Jun 21 2012



Commentator and author Robert Shrum writing from his new home at The Daily Beast makes a compelling case that Romney's campaign is very similar to the 1948 losing Presidential campaign of Republican Thomas E. Dewey. Who can forget the headlines from that election night "Dewey Defeats Truman"! However, as Shrum points out, it is less a headline and more of a personal style of campaigning where the two become twin brothers. In the article he writes:

Dewey exercised a similar caution in 1948. While Truman was delivering tough talk on big issues—the minimum wage, medical care for the elderly, “the do-nothing-80th Congress—Dewey evaded them. Instead he delivered a major address on water, offering up this compelling thought: “We must…use the water we have wisely and well.”

Romney recoils from questions about his record at Bain, brushing them off with a token nonreply and swiftly pivoting back to referendum.

Maybe the stiff Mitt aptly fits Alice Roosevelt Longworth’s description of Dewey as “the little man on the wedding cake.” But with the postprimary Romney, the resemblance is more than icing deep. He has a 59-point economic agenda—59 points—so many that voters can’t grasp any central, driving idea beyond his spurious, biographical claim that he is a job creator. He doesn’t want them to: he aims to give the Republican right its due—a tax cut that primarily comforts the comfortable—without having to argue the point with Obama. His campaign flacked a hallmark education speech in which the hallmark proposal was vouchers, but determined to avoid contention, Romney never even mentioned the word.

Shrum writes that Romney is on the losing side of nearly all the major issues and has to count on an anti-Obama campaign (paid for in cash by the Super PACS).

His campaign treats other challenges as a brief detour or as background noise. The candidate recoils from questions about his record at Bain, brushing them off with a token nonreply and swiftly pivoting back to referendum. His first attack ad of the general election exploited Obama’s awkward if arguably accurate comment that the private section was “doing fine.” The president meant it was contributing to recovery—to the tune of more than 4 million new jobs. But in politics, when you have to talk about what you meant, it means trouble. The Romney ad makers tore the remark out of context to push their construct of the race: Obama “has had three and a half years. And talk is cheap … if you want to see the result of his economic policies, look around.” Dewey, whose referendum asked who was more presidential, couldn’t have put this latter-day referendum any more plainly.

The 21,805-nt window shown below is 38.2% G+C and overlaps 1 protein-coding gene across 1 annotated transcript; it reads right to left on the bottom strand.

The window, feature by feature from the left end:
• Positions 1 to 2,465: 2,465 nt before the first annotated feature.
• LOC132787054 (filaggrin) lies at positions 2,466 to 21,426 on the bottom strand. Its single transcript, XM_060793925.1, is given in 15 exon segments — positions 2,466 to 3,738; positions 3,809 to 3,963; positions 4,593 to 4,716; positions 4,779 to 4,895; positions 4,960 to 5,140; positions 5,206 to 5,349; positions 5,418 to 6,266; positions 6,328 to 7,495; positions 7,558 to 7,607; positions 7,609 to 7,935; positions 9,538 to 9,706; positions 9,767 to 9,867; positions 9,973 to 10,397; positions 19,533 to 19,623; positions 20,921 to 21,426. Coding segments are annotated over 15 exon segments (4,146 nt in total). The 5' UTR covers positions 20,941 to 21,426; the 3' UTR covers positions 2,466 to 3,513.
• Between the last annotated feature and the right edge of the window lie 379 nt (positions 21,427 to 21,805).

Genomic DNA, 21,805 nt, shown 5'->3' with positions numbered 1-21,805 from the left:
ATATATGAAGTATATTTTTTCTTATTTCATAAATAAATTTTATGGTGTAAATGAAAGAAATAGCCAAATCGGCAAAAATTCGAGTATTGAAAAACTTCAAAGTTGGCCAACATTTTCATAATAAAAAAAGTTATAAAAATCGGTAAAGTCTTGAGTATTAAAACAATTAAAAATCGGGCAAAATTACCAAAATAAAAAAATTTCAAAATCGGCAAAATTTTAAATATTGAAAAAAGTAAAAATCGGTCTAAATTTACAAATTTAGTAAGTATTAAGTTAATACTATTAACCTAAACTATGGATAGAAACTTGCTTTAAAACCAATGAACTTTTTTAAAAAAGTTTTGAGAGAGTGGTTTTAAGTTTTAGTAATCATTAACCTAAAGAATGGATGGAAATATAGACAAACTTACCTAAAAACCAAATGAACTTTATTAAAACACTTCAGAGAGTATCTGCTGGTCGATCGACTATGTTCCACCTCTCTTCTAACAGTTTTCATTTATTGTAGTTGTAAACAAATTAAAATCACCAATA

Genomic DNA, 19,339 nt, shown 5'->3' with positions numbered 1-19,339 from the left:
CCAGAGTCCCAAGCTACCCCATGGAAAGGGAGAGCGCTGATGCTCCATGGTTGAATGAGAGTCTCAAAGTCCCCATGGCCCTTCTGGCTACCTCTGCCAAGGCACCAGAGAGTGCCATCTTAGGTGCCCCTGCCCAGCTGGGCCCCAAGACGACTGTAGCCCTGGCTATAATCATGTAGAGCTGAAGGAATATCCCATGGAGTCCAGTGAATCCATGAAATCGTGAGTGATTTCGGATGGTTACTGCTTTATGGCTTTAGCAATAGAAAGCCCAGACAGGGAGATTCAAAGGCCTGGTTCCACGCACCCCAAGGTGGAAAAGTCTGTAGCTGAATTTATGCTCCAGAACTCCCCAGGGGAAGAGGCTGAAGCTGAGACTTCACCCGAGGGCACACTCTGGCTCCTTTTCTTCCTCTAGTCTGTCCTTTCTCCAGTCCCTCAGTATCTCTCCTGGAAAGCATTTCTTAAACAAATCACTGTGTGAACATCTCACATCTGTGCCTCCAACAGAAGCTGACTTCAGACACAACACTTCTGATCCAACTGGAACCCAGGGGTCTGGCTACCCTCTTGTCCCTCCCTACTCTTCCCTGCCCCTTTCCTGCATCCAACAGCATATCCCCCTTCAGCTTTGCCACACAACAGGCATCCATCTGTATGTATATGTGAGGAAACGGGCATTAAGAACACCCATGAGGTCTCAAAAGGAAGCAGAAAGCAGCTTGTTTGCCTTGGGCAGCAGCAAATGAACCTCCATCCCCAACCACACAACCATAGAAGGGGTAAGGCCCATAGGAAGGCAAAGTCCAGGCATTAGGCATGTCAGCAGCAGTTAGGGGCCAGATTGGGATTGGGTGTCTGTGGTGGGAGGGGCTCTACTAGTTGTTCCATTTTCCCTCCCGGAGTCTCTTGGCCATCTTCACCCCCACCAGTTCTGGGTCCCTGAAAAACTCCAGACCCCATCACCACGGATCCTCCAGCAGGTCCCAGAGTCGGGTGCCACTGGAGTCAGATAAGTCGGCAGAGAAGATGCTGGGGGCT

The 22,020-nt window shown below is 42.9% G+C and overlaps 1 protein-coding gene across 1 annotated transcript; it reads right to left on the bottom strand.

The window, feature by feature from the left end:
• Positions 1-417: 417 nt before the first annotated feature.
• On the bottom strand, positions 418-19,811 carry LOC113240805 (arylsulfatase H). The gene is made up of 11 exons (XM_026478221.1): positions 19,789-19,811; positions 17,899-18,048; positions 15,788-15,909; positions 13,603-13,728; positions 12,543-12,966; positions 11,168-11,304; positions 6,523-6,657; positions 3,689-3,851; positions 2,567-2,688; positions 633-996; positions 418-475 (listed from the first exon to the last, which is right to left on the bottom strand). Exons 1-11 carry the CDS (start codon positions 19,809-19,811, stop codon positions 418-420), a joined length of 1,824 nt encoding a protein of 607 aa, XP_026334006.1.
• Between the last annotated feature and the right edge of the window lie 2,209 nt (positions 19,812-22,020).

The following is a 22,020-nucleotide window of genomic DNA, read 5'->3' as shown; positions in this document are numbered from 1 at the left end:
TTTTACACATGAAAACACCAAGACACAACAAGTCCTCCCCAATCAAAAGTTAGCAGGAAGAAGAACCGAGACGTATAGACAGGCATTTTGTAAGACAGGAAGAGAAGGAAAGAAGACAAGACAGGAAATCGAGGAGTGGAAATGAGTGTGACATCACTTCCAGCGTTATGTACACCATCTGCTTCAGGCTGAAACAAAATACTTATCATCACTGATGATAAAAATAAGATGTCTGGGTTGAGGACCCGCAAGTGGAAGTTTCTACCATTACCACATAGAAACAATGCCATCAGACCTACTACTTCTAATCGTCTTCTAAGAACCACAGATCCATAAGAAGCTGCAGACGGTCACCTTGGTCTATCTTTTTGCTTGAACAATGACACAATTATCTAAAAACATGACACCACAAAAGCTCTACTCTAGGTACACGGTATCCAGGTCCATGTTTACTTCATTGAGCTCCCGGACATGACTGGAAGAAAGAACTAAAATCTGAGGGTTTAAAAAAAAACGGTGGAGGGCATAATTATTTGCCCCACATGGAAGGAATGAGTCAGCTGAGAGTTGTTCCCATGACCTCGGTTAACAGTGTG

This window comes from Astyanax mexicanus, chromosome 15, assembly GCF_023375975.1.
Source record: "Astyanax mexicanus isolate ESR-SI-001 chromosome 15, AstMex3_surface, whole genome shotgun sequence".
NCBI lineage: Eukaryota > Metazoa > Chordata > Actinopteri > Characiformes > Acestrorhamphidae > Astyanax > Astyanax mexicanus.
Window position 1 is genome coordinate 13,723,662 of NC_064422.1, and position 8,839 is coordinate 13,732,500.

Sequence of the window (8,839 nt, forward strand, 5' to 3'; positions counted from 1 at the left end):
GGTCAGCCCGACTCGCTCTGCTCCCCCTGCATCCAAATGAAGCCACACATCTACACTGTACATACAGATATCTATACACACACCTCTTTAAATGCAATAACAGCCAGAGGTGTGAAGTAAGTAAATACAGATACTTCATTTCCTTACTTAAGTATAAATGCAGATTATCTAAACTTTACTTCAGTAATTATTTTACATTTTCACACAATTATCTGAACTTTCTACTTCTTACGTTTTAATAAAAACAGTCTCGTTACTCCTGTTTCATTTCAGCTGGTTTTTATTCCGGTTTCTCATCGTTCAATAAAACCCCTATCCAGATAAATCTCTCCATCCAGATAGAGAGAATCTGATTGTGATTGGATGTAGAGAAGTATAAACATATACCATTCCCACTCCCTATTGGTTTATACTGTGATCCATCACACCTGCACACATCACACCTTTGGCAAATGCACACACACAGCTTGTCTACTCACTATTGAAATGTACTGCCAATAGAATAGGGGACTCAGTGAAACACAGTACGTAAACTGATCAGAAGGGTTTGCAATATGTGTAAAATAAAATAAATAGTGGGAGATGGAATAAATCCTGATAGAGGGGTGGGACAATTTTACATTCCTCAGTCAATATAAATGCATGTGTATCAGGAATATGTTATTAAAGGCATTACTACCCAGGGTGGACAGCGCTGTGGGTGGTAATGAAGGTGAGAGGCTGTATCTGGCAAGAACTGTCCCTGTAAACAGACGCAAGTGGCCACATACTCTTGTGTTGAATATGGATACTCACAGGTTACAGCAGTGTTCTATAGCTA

Romney’s correct that he probably can’t survive a contest focused on his opposition to rescuing the auto industry, his self-enriching job destruction in the private sector, or a GOP House of Representatives that has blocked bill after bill to spur growth. He’s on the losing side on whether the top 1 percent should pay their share of taxes—and whether Medicare should be privatized. But as Dewey learned, the flight from specifics—a single-toned call to a plebiscite on the incumbent or the country’s condition—can be perilous. Truman forced the cutting-edge issues to the forefront. And he started with an acceptance speech at the Democratic Convention, which bluntly proclaimed, “The Republican Party favors the privileged few and not the common, everyday man.”

This year, as summer wanes, watch the two acceptance speeches to see the struggle, the decisive struggle, to mark out the ground of decision on 2012."